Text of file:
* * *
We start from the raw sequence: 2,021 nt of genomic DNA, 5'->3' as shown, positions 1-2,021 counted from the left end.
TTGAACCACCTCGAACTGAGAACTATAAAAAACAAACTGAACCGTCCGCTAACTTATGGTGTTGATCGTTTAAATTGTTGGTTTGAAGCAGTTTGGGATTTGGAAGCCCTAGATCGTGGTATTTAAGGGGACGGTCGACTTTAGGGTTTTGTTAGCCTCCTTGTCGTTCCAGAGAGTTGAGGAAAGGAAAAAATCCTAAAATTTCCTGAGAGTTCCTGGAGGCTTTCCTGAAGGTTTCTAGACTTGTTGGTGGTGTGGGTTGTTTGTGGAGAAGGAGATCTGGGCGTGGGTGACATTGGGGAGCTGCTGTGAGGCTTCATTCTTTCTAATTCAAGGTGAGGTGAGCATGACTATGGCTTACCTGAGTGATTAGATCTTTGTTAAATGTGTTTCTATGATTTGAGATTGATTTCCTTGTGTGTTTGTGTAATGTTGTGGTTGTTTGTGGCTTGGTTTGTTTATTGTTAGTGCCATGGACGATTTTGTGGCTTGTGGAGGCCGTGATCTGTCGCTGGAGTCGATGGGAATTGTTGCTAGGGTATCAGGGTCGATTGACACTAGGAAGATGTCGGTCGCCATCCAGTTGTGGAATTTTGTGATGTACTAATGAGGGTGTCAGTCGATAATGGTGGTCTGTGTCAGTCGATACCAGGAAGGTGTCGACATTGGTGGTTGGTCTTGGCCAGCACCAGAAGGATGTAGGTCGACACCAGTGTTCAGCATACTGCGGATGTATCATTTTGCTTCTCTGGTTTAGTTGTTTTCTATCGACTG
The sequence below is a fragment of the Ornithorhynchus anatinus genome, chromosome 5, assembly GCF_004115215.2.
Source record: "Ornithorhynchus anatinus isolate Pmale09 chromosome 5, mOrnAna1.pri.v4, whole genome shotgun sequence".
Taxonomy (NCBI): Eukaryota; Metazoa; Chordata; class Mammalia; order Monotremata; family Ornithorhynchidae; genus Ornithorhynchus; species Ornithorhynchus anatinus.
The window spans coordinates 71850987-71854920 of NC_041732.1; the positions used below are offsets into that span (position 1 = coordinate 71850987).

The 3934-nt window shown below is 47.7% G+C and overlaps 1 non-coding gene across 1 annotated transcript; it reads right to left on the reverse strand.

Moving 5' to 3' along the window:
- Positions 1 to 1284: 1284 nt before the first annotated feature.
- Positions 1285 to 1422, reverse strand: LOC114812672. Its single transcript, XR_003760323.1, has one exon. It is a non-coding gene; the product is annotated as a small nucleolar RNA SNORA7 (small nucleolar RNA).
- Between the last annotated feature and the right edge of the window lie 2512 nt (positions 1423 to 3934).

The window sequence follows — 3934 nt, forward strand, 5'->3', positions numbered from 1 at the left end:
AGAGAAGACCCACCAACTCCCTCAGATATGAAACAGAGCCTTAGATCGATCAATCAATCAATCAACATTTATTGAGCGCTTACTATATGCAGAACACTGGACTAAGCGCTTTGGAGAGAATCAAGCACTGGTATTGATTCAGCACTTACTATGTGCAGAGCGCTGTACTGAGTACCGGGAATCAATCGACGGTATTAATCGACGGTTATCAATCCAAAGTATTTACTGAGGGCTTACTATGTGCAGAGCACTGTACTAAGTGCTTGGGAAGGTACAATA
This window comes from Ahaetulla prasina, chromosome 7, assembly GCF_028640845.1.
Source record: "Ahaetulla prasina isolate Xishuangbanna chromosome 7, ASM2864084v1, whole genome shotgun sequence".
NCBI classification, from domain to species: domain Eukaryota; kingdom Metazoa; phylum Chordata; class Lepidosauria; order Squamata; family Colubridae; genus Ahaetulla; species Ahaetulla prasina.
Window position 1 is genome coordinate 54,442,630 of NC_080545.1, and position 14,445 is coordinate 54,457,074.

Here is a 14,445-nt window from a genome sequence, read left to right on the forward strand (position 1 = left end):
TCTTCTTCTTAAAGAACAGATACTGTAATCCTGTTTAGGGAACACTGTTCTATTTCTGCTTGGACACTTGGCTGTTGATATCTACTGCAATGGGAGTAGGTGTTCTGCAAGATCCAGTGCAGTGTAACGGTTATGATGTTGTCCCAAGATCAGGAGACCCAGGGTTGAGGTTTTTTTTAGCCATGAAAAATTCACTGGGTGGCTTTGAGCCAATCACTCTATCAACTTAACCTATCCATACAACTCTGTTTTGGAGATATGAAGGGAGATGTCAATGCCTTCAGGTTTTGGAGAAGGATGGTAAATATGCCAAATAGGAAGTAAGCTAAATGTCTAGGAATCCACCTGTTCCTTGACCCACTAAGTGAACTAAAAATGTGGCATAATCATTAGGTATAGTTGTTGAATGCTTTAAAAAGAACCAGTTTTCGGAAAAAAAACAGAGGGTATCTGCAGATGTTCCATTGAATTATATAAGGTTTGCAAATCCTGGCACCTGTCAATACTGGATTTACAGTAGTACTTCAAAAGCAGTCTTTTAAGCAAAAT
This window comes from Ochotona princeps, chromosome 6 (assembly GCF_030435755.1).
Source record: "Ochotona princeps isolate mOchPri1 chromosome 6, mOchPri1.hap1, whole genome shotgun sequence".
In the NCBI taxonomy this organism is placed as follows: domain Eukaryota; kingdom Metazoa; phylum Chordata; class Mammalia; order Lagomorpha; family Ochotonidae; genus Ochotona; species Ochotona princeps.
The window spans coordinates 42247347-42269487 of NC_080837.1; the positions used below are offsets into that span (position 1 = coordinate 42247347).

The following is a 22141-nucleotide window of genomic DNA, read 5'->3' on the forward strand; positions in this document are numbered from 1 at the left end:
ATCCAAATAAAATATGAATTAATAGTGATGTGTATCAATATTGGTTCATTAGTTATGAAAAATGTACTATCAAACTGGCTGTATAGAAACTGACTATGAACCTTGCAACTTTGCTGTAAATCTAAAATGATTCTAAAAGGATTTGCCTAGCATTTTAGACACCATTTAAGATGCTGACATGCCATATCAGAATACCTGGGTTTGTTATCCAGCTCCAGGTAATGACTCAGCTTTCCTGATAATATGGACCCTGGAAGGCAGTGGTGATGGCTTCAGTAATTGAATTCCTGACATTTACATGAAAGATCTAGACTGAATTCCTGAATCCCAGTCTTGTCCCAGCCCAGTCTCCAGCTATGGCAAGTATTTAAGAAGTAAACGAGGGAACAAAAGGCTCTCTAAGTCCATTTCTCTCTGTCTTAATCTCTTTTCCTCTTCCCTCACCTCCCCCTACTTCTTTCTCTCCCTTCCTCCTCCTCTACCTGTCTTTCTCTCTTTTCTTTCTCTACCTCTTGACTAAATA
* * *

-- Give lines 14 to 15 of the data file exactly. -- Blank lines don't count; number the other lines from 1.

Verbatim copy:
This window comes from Ahaetulla prasina, chromosome 7, assembly GCF_028640845.1.
Source record: "Ahaetulla prasina isolate Xishuangbanna chromosome 7, ASM2864084v1, whole genome shotgun sequence".